Équipe de France: Zidane retires, Domenech refreshes

Posted by Pierre Igot in: Football
August 12th, 2004 • 4:10 am

Until the various domestic European leagues are in full swing and the transfer market closes at the end of August, there will be as much football news off the pitch than on the pitch.

This week could still turn out to be the most important of the season. In addition to the on-going sagas of the possible/probable/unlikely transfers of Arsenal’s Patrick Vieira and Liverpool’s Michael Owen to Real Madrid (which could very well reach their resolutions in the next 48 hours), we now have Zidane’s retirement from the French national team.

It was not unexpected, but it’s still a major event. France’s early exit from the Euro 2004 competition demonstrated a number of things, including the fact that Zidane’s game was incompatible with the game of the Arsenal clan (Vieira, Pires, and Henry). Thierry Henry said just that in a candid interview during the first round of the competition (“At Arsenal, we don’t play with a ‘meneur de jeu’,” he said in an attempt to explain why France was experiencing so much difficulty), and now Zidane says just as much, albeit in more diplomatic terms, talking about the “end of a cycle“, using a variety of other peaceful metaphors, and admitting the need for change.

Perhaps more significantly, however, France’s new coach Raymond Domenech has announced his selection for the friendly against Bosnia next week. And the good news is that there is no Mikaël Silvestre (who had a woeful Euro 2004 and has hopefully been forced to retire from the national team), no Trézéguet (who didn’t do anything for France during Euro 2004 either, and still was selected by Santini for the fateful quarter-final against Greece, against all the evidence that he wasn’t the right choice), and no Makelele (who lost a huge contingent of supporters after his astonishingly unsporting and shameful behaviour in the Champions’ League semi-final against Monaco, and didn’t contribute anything to the team in Euro 2004 either).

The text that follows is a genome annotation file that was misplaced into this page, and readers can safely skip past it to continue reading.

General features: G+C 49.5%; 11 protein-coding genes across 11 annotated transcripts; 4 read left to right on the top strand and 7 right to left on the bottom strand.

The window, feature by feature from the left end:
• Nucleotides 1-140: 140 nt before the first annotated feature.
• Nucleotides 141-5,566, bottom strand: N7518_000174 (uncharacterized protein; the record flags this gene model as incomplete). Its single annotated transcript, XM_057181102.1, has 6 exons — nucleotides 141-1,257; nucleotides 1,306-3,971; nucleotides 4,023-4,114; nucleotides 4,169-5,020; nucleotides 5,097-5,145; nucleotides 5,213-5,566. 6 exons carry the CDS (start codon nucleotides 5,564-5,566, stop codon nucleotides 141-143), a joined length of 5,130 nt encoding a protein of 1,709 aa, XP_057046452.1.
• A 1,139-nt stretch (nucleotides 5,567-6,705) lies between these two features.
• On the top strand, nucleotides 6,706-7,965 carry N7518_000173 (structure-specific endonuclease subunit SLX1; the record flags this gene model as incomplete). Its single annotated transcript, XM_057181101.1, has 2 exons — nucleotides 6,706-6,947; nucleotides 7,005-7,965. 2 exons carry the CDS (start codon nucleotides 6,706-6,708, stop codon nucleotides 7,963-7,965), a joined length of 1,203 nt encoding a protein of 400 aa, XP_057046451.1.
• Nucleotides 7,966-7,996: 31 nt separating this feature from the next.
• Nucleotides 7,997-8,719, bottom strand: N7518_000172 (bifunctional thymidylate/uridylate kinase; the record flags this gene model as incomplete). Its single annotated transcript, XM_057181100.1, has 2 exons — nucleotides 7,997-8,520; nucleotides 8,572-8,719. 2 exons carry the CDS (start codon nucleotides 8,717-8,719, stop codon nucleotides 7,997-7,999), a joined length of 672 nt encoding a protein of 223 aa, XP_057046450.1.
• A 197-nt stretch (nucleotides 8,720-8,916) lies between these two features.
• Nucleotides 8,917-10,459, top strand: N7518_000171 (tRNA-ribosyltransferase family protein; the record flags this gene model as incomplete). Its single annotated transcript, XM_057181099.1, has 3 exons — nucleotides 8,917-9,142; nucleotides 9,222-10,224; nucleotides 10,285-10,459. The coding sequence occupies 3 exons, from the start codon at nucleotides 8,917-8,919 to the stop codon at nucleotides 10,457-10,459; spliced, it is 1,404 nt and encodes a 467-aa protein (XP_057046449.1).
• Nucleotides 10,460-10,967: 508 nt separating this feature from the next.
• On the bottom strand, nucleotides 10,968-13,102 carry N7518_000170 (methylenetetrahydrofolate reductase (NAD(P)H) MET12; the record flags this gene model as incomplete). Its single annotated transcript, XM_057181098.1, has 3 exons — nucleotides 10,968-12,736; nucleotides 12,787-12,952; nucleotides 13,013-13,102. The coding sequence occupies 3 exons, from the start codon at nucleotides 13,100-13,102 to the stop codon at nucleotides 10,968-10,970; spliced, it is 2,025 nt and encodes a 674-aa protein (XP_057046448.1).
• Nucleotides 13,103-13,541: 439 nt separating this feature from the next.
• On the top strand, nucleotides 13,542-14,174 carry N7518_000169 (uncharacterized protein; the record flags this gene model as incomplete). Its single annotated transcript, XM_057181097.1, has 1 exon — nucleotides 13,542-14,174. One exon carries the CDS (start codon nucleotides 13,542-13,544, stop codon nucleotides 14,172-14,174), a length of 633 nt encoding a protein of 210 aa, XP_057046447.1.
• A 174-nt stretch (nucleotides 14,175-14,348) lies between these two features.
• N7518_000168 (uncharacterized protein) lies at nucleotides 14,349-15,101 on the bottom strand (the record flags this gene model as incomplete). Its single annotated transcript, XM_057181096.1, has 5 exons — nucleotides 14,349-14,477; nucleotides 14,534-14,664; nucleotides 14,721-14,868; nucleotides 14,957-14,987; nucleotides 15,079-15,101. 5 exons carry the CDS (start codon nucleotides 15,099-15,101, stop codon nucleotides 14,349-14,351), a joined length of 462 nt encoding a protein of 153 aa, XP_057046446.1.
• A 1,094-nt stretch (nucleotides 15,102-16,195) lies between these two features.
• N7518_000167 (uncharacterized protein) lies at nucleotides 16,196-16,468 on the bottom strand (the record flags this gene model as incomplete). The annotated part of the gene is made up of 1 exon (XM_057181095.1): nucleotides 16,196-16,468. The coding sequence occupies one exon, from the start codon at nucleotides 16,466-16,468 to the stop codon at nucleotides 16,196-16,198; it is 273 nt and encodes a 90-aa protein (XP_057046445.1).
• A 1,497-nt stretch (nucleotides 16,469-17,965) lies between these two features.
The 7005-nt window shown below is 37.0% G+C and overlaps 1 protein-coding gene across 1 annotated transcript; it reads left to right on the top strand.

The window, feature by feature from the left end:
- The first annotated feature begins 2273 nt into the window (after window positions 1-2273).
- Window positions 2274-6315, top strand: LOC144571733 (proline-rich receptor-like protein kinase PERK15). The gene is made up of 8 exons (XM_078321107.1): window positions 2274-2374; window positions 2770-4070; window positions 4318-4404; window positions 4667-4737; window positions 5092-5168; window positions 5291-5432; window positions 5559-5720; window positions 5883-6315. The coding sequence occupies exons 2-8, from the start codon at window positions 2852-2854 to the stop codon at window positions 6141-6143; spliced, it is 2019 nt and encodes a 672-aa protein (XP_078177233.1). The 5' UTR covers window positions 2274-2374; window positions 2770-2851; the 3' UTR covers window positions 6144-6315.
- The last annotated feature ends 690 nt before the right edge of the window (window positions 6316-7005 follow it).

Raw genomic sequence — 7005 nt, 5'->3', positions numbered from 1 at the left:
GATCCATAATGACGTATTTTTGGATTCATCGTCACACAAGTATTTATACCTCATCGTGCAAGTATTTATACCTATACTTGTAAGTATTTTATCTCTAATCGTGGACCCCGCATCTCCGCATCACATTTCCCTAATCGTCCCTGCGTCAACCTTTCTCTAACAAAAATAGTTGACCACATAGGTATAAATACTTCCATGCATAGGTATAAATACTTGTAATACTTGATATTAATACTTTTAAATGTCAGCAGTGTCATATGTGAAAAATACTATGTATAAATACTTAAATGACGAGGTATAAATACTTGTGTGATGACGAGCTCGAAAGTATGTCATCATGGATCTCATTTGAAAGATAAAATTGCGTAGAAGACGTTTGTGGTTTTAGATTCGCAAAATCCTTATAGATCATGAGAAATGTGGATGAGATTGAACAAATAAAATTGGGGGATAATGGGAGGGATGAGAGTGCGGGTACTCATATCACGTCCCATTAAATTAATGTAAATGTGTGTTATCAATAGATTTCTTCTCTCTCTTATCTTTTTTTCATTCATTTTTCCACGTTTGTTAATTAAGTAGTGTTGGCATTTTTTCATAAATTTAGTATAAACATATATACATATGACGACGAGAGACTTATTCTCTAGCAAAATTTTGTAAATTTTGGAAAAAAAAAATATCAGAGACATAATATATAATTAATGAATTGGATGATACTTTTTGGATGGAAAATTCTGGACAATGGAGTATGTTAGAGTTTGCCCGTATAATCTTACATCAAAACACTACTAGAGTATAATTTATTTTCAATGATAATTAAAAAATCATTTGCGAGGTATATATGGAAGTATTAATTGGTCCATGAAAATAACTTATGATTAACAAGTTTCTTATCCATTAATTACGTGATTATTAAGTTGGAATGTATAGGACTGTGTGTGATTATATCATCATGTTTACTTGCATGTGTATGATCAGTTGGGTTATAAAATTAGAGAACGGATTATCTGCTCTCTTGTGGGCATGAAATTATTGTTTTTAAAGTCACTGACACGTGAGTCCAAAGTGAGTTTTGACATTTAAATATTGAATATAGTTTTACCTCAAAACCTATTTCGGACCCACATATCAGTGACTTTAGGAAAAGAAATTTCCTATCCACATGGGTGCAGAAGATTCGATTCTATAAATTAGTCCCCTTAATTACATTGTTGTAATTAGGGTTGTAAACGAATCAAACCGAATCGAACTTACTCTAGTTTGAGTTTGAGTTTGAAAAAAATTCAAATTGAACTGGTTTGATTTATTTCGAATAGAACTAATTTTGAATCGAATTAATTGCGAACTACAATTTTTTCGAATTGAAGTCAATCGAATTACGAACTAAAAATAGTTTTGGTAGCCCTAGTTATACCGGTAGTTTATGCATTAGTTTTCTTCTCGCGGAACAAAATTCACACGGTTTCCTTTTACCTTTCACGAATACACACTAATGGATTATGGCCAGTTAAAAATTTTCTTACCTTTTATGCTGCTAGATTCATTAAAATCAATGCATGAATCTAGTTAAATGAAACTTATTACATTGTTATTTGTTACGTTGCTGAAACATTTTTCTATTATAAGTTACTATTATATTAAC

There is also no Louis Saha (which is probably a good thing, because, in spite of his accomplishments last season, he still has a lot to prove), no Ludovic Giuly (who didn’t get much of a chance to contribute during Euro 2004, but who also didn’t do much for Monaco after scoring the all important goal against Real Madrid in the Champions’ League last year), and no Olivier Dacourt (whose recent disciplinary problems probably didn’t help).

In other words, we are going to see lots of new faces, and that’s very good news. Of all the World Cup 98 winners, Fabien Barthez is the only one left. He had a pretty decent Euro 2004 all told (stopping that Beckham penalty against England), and seems to be doing OK with Marseille. He certainly looks like he’s fitter and has more bite than he did when he was playing (and later on not playing) for Manchester United. Still, one hopes that Domenech will not hesitate to show him the door when the time comes.

France still has more than enough talent to easily qualify for the 2006 World Cup — but they also need to find a game plan for big occasions, but they were obviously stuck in a tactical dead-end during Euro 2004. Here’s hoping that Zidane’s retirement will accelerate the process — not to take anything away from his huge contribution, of course!

Elsewhere, Reyes is called up for Spain, van Persie for Holland, Lehmann up for Germany, Edu and Gilberto for Brazil — which is good for those players, but not so good for Arsène Wenger’s nerves! Is there anyone on that Arsenal team who is not an international player? :-)

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